As Maggie and Ben become attracted to one another, the war separates them as Ben fights for the Union Army. Maggie struggles with the questions of unity versus secession; all the while clinging to the Savior they share. Will the war separate Ben and Maggie forever?

Brakefield has researched the era well and adds details to evoke the reality of suffering at the time of the Civil War, bringing actual historical events and people into play through much of the novel. With a romance as tumultuous as the war that divides Maggie and Ben, Brakefield doesn’t leave any loose ends. Fans of historical fiction with a strong faith message will greatly enjoy Swept Into Destiny.

Digging deep with Clementine Hutton from Treasured Bride

51Lu9QxVOXLNovel PASTimes: If you had a free day with no responsibilities and your only mission was to enjoy yourself, what would you do?

Clementine: I would love to spend the day searching for new specimens for my rock collection. I’m a closet rock hound, much to other people’s chagrin. It’s simply not done for a decent young lady to be playing in the dirt. *grins widely* And I adore it!

Novel PASTimes: What impression do you make on people when they first meet you?

Clementine: I think they believe I am clumsy or shy.

Novel PASTimes: What’s your idea of a good marriage?

Clementine: I believe having acceptance and friendship makes a good marriage. People aren’t perfect. I don’t believe you should expect perfection out of yourself or a spouse. Love them for who they are.

Novel PASTimes: What are you most proud of about your life?

Clementine: My strength and perseverance.

Novel PASTimes: What are you most ashamed of in your life?

Clementine: Believing that I had failed as a wife with my first marriage, when in fact, I had the wrong husband the whole time.

Novel PASTimes: Do you believe in God?

Clementine: Absolutely! I had once thought I was abandoned but then he brought me my own angel.

Novel PASTimes: Is there anything you’ve always wanted to do but haven’t done?

Clementine: I think perhaps I would like to discover a new rock formation or mineral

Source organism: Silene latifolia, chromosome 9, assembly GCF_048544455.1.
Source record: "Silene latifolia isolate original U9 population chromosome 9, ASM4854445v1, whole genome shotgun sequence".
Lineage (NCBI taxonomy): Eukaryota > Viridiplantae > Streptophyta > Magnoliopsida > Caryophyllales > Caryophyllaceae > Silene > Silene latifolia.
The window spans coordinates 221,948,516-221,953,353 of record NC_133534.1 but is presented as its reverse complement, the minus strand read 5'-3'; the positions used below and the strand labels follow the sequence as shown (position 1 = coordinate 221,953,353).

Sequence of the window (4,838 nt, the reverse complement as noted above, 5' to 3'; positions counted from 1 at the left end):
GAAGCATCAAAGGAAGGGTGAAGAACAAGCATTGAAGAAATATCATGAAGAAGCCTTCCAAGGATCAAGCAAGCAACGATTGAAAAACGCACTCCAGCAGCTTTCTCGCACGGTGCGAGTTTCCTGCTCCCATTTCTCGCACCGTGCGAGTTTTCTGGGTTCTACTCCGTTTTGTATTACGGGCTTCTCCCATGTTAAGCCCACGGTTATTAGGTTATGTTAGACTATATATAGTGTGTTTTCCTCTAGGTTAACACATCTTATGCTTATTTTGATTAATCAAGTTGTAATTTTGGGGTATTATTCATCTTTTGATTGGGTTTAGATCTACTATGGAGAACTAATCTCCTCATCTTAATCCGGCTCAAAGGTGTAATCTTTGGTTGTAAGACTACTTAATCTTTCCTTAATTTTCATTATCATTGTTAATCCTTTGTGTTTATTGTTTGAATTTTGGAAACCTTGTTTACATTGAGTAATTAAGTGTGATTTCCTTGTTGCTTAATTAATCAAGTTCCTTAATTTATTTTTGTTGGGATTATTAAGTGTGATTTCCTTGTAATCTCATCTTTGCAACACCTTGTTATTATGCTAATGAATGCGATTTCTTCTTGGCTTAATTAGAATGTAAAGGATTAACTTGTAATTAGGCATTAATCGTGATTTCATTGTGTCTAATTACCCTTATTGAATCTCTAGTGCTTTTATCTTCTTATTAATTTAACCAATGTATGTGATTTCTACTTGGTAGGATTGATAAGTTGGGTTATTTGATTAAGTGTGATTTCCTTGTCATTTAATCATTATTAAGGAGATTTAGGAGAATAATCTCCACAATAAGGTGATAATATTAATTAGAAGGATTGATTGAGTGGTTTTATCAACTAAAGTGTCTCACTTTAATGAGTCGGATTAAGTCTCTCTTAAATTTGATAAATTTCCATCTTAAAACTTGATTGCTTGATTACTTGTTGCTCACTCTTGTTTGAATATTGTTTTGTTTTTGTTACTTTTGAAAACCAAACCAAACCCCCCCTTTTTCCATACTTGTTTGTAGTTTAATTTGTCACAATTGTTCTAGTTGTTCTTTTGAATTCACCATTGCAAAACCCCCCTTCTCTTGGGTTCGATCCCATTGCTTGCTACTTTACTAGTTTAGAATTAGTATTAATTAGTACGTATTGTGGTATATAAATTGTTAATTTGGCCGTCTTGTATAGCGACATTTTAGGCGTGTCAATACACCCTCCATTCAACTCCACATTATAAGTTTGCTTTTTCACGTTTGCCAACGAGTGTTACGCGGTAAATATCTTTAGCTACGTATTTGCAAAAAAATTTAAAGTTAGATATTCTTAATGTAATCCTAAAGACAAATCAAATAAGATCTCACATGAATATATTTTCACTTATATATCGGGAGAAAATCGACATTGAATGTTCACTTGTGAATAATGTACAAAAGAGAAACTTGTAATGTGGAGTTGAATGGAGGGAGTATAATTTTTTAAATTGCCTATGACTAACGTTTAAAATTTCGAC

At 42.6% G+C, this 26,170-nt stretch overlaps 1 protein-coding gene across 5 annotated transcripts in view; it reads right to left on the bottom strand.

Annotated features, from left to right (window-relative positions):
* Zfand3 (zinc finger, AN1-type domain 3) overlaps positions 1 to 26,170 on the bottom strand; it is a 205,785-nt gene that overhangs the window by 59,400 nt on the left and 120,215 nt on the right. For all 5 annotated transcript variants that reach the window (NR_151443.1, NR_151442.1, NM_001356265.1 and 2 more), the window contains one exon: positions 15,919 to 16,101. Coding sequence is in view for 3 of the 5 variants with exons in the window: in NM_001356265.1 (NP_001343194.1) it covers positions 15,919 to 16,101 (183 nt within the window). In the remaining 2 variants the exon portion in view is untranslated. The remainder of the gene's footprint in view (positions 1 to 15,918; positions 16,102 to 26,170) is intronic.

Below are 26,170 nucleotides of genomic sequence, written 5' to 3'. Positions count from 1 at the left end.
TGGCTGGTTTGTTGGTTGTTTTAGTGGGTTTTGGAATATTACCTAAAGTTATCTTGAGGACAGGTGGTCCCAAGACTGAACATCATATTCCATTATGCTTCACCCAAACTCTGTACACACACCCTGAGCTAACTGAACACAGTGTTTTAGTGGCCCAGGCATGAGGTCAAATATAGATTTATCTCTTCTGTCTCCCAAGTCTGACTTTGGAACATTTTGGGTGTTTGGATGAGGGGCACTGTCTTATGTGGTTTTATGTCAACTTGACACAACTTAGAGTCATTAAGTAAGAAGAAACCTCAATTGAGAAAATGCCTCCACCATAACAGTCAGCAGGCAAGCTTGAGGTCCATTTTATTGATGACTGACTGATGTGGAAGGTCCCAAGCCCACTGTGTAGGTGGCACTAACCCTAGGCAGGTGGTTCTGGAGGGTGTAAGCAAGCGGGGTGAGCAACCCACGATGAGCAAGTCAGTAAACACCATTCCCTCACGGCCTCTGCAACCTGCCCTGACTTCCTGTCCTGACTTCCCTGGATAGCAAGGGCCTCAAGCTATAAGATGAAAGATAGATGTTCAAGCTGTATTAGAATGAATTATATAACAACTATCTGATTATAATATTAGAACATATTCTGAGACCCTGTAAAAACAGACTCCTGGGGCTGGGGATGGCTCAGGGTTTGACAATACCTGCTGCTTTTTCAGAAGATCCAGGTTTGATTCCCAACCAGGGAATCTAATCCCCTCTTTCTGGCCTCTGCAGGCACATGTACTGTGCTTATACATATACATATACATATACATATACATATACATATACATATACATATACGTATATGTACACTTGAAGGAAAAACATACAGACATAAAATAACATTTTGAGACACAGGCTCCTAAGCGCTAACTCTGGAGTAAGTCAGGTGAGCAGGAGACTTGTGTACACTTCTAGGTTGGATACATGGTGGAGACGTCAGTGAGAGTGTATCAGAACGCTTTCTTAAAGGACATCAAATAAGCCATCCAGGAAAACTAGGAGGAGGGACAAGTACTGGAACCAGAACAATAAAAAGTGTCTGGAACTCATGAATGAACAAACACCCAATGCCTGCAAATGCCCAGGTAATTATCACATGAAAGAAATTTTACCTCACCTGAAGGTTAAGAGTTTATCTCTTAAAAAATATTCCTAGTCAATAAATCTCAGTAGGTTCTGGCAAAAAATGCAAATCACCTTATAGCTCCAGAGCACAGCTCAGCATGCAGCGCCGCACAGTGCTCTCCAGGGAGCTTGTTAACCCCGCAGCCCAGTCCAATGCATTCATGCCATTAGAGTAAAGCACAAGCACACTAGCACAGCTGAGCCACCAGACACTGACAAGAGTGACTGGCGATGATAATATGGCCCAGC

Novel PASTimes: What was the best and worst thing that’s happened in your life?

Clementine: Worst was when I was lost. I fell and was trapped. I almost died! The best thing? Finding myself and my Micah.

Novel PASTimes: Tell me about your best friend.

Clementine: Oh, that is easy! Micah. I have never had anyone support me like he has. He loves me unconditionally and it amazes me every day.

Novel PASTimes: What’s the worst thing you’ve ever done to someone? Why?

Clementine: My goodness! Well, I… uh… I disobeyed my first husband. I guess that was the worst? He would get really angry when I acted out of line. I hate disappointing people so I try to treat everyone like they are family.

Novel PASTimes: What would you like it to say on your tombstone?

Clementine: Very simple: Beloved wife and mother.

Novel PASTimes: Describe your ideal mate.

Clementine: Understanding, loving, strong morally

Novel PASTimes: What are you most afraid of?

Clementine: enclosed spaces

Novel PASTimes: What do you like best about yourself? Least?

Clementine: The best: I particularly like how strong I have become mentally and how much I feel like I have grown. I have been through a lot and feel like I can handle just about anything now. What do I like least? I hate being antsy or nervous.

Novel PASTimes: What do you like best and least about the other characters in your book?

Clementine: I found a few new acquaintances in Virginia City. Doctor Brown and his wife were a godsend! Such a warm and loving family. They took me in when I had no one and nothing left. I think they were my guardian angels when I needed them.

Novel PASTimes: We have enjoyed having you share with us Clementine. Good luck with your endeavors in Virginia City.

Author bio: Ginny Sterling is a pen name for an Indie romance writer. She has lived in several different parts of the United States and settled finally in Kentucky. She spends most of her free time writing, quilting, shopping or watching a select few television shows.

Ginny has a twisted fascination with collecting Starbucks coffee mugs from all over the country and adores the smell of coffee brewing. Her collection has literally filled over six kitchen cabinets…and does she stop? No.

Ginny loves to write (and read) books that make her smile, laugh, or cry. She has been known to cry at Hallmark commercials and still cannot watch the movie “Titanic” or “The Notebook” to this day without bawling for hours. Softy!

If you would like to learn more about Ginny, you can reach her on her website or on Amazon.

Talking with Charlene Lehman from The Sheriff and the Miner’s Daughter

Sheriff and Miner's Daughter cover 2_resized - Amazon

Novel PASTimes: Are you dating anyone?

Charlene: Nobody right now. But I am sweet on Jubilee Springs sheriff – Jim Hawkins

Novel PASTimes: What person do you most admire?

Charlene: My father, Amos and the sheriff

Novel PASTimes: Overall outlook on life?

Charlene: Go for your dream or it just won’t happen

Novel PASTimes: Do you like yourself?

Charlene: Not at first, but once I got out from under Aunt Lucretia’s thumb, I have learned to like myself.

Novel PASTimes: What, if anything, would you like to change about your life?

Charlene: I want to be married and have a family of my own

Novel PASTimes: How are you viewed by others?

Charlene: Everybody likes me

Novel PASTimes: Quick facts

Parents: Amos and Kathleen Lehman

Places lived: Burlington, Iowa – Fulton, Mssouri – Jubilee Springs, CO